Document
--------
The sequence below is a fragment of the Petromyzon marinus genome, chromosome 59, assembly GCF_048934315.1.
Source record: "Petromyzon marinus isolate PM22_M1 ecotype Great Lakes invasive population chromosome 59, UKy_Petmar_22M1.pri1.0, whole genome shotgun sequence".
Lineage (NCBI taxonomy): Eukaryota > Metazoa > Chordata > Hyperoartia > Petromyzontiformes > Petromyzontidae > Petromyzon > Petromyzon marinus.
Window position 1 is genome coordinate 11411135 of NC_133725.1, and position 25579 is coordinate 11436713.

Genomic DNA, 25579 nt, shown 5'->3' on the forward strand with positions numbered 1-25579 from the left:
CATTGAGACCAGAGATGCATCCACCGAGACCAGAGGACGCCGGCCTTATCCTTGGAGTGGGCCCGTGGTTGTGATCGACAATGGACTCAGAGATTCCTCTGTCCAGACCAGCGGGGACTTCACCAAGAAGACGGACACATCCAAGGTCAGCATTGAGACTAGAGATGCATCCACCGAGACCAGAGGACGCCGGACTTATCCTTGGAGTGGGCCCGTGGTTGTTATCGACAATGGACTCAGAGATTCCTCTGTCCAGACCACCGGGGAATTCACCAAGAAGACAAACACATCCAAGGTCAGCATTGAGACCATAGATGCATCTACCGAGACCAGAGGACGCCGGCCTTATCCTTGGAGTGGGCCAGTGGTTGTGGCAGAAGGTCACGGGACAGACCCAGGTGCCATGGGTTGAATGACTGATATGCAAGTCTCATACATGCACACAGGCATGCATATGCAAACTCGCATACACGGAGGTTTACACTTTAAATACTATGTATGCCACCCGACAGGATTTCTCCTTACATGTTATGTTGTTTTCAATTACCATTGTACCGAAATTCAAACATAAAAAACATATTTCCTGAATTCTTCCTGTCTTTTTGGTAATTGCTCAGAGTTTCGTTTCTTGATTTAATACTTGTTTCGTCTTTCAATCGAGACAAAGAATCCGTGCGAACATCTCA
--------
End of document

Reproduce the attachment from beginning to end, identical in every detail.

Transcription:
The sequence below is a fragment of the Petromyzon marinus genome, chromosome 59, assembly GCF_048934315.1.
Source record: "Petromyzon marinus isolate PM22_M1 ecotype Great Lakes invasive population chromosome 59, UKy_Petmar_22M1.pri1.0, whole genome shotgun sequence".
Lineage (NCBI taxonomy): Eukaryota > Metazoa > Chordata > Hyperoartia > Petromyzontiformes > Petromyzontidae > Petromyzon > Petromyzon marinus.
Window position 1 is genome coordinate 11411135 of NC_133725.1, and position 25579 is coordinate 11436713.

Genomic DNA, 25579 nt, shown 5'->3' on the forward strand with positions numbered 1-25579 from the left:
CATTGAGACCAGAGATGCATCCACCGAGACCAGAGGACGCCGGCCTTATCCTTGGAGTGGGCCCGTGGTTGTGATCGACAATGGACTCAGAGATTCCTCTGTCCAGACCAGCGGGGACTTCACCAAGAAGACGGACACATCCAAGGTCAGCATTGAGACTAGAGATGCATCCACCGAGACCAGAGGACGCCGGACTTATCCTTGGAGTGGGCCCGTGGTTGTTATCGACAATGGACTCAGAGATTCCTCTGTCCAGACCACCGGGGAATTCACCAAGAAGACAAACACATCCAAGGTCAGCATTGAGACCATAGATGCATCTACCGAGACCAGAGGACGCCGGCCTTATCCTTGGAGTGGGCCAGTGGTTGTGGCAGAAGGTCACGGGACAGACCCAGGTGCCATGGGTTGAATGACTGATATGCAAGTCTCATACATGCACACAGGCATGCATATGCAAACTCGCATACACGGAGGTTTACACTTTAAATACTATGTATGCCACCCGACAGGATTTCTCCTTACATGTTATGTTGTTTTCAATTACCATTGTACCGAAATTCAAACATAAAAAACATATTTCCTGAATTCTTCCTGTCTTTTTGGTAATTGCTCAGAGTTTCGTTTCTTGATTTAATACTTGTTTCGTCTTTCAATCGAGACAAAGAATCCGTGCGAACATCTCA